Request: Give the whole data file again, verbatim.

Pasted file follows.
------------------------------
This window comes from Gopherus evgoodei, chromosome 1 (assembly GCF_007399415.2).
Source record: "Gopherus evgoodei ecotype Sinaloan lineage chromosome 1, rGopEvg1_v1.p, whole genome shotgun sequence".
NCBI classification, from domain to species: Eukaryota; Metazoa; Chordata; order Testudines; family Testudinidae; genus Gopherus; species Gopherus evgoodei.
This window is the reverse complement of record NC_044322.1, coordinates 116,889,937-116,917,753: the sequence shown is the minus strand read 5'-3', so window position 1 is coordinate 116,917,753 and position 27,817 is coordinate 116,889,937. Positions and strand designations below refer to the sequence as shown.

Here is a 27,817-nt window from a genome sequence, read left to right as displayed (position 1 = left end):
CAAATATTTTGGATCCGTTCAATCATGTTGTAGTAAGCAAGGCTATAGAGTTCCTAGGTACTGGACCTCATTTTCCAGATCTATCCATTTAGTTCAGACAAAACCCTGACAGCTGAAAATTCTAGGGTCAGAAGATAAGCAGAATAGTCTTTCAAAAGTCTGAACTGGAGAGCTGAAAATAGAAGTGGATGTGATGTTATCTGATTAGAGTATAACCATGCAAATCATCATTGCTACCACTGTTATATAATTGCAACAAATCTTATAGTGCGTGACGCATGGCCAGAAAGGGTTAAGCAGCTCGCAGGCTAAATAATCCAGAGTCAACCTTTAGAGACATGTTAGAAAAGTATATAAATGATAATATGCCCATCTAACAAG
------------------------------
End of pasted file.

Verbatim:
This window comes from Gopherus evgoodei, chromosome 1 (assembly GCF_007399415.2).
Source record: "Gopherus evgoodei ecotype Sinaloan lineage chromosome 1, rGopEvg1_v1.p, whole genome shotgun sequence".
NCBI classification, from domain to species: Eukaryota; Metazoa; Chordata; order Testudines; family Testudinidae; genus Gopherus; species Gopherus evgoodei.
This window is the reverse complement of record NC_044322.1, coordinates 116,889,937-116,917,753: the sequence shown is the minus strand read 5'-3', so window position 1 is coordinate 116,917,753 and position 27,817 is coordinate 116,889,937. Positions and strand designations below refer to the sequence as shown.

Here is a 27,817-nt window from a genome sequence, read left to right as displayed (position 1 = left end):
CAAATATTTTGGATCCGTTCAATCATGTTGTAGTAAGCAAGGCTATAGAGTTCCTAGGTACTGGACCTCATTTTCCAGATCTATCCATTTAGTTCAGACAAAACCCTGACAGCTGAAAATTCTAGGGTCAGAAGATAAGCAGAATAGTCTTTCAAAAGTCTGAACTGGAGAGCTGAAAATAGAAGTGGATGTGATGTTATCTGATTAGAGTATAACCATGCAAATCATCATTGCTACCACTGTTATATAATTGCAACAAATCTTATAGTGCGTGACGCATGGCCAGAAAGGGTTAAGCAGCTCGCAGGCTAAATAATCCAGAGTCAACCTTTAGAGACATGTTAGAAAAGTATATAAATGATAATATGCCCATCTAACAAG